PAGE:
The Quest for Transparency in Gender Reporting

Recently, CBC devoted attention to a topic of great interest to Women in Communications and Technology: Canadian tech companies’ commitment to diversity.

While scores of Canadian tech companies have supported publicly the benefits of a diverse workforce, when it comes to actual proof that is being carried out at the employment level, companies get cagey. CBC reached out to 31 companies to share data of employee diversity. Only two companies were willing to disclose metrics of the actual makeup of their workforce, with a third stating plans to release the results of their first diversity survey within the next month.

Why are so many Canadian companies reluctant to be up front about their diversity and inclusion practices? There is an undeniable gender gap in the tech sector, one that WCT believes can be countered with accountability. This philosophy drives WCT’s Up the Numbers campaign, which released its first report in May 2017.

Much like CBC’s reporting on this story, WCT’s Up the Numbers campaign aims to engage Canadian digital employers to agree to transparency in gender reporting. The goal is to encourage measures to actively increase the participation of women in digital industries. Eight companies opened their books for the first Up the Numbers report. This is only the beginning. WCT is working to mobilize participation in Up the Numbers countrywide.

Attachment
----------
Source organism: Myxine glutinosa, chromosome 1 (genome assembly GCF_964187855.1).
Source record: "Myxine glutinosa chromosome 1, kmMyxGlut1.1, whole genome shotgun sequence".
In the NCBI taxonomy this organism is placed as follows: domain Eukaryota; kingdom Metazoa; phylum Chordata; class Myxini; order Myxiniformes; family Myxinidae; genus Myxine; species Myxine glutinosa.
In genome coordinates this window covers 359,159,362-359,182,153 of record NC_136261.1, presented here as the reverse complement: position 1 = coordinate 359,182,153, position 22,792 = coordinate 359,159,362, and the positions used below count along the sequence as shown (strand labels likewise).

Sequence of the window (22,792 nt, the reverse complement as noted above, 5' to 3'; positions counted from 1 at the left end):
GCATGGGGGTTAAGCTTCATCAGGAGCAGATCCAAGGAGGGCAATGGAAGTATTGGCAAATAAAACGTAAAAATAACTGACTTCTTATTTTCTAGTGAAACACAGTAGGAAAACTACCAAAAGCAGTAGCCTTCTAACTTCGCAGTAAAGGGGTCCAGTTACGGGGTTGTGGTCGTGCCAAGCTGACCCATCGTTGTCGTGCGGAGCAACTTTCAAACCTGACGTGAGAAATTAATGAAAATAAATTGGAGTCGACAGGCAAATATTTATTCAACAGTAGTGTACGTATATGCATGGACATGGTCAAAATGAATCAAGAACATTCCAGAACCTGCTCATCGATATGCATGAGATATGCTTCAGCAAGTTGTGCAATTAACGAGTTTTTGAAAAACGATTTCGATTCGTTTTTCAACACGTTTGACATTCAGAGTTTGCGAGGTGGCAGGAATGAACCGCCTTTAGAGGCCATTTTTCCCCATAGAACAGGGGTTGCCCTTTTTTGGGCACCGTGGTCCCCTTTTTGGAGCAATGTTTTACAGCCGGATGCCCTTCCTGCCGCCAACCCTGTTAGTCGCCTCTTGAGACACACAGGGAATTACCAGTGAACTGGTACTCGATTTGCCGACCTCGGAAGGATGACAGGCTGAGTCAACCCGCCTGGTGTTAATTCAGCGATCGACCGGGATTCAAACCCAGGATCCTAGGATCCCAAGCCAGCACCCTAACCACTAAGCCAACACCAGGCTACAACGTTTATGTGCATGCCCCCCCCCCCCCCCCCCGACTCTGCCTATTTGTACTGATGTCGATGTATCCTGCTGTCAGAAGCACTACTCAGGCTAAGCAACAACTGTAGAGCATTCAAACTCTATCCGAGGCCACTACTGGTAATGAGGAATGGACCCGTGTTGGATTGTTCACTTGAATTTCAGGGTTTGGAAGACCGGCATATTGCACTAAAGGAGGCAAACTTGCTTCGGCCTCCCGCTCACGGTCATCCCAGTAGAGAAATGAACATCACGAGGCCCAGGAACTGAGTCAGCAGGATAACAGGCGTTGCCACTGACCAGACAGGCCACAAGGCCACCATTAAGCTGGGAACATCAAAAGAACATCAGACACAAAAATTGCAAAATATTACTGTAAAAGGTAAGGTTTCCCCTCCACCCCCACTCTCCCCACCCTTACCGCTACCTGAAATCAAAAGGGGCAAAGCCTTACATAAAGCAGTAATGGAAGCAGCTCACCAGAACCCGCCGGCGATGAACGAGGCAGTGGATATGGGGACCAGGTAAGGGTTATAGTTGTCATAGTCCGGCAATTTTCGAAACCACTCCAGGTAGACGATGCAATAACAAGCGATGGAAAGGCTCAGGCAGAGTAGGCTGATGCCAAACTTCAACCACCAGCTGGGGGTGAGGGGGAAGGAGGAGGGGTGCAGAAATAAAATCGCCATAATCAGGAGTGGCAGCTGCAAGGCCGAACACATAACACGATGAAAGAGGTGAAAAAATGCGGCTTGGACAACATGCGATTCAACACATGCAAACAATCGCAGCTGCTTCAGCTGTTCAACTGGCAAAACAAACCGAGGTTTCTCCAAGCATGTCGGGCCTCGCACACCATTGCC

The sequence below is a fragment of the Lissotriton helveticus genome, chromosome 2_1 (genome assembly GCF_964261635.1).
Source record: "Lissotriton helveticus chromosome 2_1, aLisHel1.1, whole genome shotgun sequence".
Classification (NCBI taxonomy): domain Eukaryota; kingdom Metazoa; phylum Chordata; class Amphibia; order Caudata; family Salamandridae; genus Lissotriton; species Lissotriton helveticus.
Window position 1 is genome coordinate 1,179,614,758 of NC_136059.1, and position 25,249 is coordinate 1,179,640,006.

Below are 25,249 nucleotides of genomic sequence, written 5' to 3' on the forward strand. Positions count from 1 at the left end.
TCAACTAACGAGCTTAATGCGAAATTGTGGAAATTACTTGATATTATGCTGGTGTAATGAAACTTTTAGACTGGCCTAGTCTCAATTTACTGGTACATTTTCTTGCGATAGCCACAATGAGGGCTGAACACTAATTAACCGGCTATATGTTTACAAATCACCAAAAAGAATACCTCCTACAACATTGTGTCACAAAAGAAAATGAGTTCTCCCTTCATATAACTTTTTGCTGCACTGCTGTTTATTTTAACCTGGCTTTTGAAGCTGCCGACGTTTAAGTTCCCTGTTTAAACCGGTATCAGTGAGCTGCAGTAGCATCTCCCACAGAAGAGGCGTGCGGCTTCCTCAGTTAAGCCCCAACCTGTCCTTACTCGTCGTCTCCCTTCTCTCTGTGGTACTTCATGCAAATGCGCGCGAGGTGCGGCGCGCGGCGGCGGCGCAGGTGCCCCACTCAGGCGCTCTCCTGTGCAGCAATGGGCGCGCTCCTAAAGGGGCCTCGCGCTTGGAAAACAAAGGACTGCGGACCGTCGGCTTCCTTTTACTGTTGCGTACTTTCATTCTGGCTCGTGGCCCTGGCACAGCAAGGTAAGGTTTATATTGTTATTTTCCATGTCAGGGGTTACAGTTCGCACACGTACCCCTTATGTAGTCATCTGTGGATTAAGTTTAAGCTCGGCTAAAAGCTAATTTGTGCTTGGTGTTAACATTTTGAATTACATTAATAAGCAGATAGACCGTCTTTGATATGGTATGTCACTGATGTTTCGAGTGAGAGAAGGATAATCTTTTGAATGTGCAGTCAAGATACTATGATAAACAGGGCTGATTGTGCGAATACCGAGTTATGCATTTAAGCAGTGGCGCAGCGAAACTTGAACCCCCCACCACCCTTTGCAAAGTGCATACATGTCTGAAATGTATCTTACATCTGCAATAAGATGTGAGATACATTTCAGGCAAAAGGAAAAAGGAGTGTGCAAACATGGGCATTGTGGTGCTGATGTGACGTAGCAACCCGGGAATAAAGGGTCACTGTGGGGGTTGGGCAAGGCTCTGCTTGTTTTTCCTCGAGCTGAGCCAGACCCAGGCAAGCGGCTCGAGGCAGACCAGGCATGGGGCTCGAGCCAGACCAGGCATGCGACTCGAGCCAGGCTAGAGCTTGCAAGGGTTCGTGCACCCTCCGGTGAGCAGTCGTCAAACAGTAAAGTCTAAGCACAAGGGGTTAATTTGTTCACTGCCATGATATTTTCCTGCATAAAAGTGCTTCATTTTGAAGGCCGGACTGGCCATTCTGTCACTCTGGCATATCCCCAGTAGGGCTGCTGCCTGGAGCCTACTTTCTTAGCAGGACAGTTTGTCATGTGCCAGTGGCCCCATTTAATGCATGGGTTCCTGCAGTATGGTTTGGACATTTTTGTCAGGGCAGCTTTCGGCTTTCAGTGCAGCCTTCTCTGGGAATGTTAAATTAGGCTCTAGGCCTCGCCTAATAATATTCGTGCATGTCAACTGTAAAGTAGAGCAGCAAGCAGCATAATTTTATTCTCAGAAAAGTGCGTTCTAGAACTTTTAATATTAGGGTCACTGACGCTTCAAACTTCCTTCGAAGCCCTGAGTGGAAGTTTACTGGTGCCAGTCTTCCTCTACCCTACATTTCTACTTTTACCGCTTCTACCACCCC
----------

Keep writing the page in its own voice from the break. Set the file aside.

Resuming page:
Women comprise about a quarter of the technology workforce, according to Labour Force Survey data, which is an encouraging statistic. Furthermore, studies have proven that there is a business case for increasing the diversity of the industry. WCT is eager to do its part to help move the needle by working with companies, governments and academic institution to establish best practices and strategies of recruiting and advancing women. The buy-in of all these parties is critical to making actual progress.

How can we increase the participation of women in under-represented industries? By encouraging accountability and transparency, by tracking and publishing key information about where women are in the information and communications technology industry and by setting targets for improvement and reporting progress. Increased visibility on the topic of diversity in the media like the CBC story helps make the case that WCT is championing: achieving gender parity.

This article was written by Ariel Vered, WCT Manager of Programs and Operations. Learn more about WCT's advocacy programs here.


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